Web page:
Wednesday, January 17, 2007

String Dimensions Must Be Less Than 44 Micrometers

String Emitting Gravitational Waves
Yesterday in statistics I was sitting next to a math major who was trying to convince me to ditch physics and go to into math since I have a talent for pure mathematics. I told him I want to do more than just prove theorems all my life. I like using math to construct models. I like pure math since I feel it is beautiful and has lots of potential as physical theories become more advanced. But I want to use math to describe things, not just prove theorems.

My friend then told me physicists are like functions trying to map every aspect of reality to some sector of math. I'll think about that for a while. In the meantime I am pleased to report that we have another experiment putting constraints on fundamental theories. According to a research group from the University of Washington, if higher dimensions exist, they must be less than 44 micrometers. They came to this conclusion measuring gravity. If there were extra dimensions, they would affect gravity on distances similar to length of the extra dimension. In fact their wiggles might even produce gravitational waves! They found no gravitational change at all to a small enough scale to rule out dimensions larger than 44 micrometers. These results are printed in this week's Physical Review Letters.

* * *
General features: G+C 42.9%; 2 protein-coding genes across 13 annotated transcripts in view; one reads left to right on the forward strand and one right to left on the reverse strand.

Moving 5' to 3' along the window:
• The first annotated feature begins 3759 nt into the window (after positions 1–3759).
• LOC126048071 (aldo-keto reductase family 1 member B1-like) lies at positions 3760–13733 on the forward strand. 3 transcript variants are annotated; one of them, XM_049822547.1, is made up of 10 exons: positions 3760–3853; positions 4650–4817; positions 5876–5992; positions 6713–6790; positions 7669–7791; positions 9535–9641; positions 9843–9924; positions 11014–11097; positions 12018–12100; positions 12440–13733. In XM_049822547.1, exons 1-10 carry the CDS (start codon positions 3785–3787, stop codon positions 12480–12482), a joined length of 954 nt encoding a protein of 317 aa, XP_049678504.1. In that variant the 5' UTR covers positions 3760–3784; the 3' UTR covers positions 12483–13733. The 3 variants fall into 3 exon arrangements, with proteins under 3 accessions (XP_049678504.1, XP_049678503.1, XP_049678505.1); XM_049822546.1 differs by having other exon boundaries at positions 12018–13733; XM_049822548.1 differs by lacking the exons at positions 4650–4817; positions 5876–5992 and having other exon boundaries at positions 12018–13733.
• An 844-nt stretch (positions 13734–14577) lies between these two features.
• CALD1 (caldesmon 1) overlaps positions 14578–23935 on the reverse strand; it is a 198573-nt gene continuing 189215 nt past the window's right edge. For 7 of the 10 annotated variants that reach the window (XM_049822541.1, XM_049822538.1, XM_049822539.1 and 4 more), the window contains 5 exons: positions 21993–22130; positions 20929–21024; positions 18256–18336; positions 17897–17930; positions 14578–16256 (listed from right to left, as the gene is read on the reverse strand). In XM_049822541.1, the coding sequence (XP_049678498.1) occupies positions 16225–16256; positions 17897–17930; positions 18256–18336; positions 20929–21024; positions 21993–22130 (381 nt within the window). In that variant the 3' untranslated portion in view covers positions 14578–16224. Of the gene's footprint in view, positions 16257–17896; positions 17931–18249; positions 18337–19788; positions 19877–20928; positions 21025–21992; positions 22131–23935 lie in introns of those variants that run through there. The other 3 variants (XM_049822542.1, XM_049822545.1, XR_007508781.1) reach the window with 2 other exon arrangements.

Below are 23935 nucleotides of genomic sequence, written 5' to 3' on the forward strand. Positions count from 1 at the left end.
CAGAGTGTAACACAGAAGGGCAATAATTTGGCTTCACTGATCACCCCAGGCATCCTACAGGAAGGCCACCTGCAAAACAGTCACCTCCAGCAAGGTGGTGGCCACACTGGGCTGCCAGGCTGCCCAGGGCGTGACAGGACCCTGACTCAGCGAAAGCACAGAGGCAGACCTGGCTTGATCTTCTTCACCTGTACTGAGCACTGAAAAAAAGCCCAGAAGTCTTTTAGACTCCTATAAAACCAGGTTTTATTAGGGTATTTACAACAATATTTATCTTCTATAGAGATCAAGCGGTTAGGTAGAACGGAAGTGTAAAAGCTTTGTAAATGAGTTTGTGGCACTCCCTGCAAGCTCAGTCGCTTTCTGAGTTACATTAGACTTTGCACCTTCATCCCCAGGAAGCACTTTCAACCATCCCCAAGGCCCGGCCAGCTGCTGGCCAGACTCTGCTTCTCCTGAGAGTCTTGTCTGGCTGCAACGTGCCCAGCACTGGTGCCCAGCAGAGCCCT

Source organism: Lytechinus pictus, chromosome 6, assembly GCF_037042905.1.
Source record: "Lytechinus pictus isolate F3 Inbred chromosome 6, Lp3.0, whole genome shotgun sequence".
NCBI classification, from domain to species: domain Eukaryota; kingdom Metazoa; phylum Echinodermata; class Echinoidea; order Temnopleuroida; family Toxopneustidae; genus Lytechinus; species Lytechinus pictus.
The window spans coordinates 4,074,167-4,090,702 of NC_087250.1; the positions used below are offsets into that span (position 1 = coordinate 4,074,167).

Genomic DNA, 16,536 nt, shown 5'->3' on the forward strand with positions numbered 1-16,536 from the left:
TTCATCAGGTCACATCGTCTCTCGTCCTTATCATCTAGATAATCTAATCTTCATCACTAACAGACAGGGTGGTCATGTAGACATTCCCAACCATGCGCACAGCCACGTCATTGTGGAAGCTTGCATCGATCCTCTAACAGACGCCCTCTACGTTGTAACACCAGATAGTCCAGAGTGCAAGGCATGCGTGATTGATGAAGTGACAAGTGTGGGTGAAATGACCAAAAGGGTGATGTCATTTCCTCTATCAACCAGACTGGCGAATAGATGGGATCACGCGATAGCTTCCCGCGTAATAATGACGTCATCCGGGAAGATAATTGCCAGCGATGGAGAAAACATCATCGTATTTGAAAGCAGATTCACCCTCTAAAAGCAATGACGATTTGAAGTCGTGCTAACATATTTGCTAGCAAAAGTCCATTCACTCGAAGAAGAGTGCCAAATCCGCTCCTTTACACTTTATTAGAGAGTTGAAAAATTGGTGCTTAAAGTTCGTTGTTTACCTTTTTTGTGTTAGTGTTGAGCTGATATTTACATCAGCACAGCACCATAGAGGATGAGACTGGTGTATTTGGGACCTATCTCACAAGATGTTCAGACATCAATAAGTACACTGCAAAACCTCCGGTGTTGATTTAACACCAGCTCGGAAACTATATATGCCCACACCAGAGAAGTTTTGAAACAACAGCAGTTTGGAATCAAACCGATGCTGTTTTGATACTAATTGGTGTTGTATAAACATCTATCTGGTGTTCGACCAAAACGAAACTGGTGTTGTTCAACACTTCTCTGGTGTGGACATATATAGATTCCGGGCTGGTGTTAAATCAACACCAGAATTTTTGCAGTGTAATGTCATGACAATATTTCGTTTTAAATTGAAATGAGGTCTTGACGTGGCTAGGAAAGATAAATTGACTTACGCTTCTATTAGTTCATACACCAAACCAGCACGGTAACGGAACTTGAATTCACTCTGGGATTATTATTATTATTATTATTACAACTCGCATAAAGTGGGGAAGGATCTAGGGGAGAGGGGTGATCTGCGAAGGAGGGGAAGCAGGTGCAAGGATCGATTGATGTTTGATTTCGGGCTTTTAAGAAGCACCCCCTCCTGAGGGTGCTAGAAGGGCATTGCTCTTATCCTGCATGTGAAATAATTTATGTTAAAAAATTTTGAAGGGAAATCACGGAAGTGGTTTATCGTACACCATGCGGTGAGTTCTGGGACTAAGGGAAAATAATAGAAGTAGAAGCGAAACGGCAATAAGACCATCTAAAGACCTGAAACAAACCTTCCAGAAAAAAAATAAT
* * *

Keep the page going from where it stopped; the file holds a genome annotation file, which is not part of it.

1 comment:

  1. I think that your stats friend has it backwards and also that Physicists are more like functionals or operators. This can be expressed by:
    Physicist:Math-> Real World


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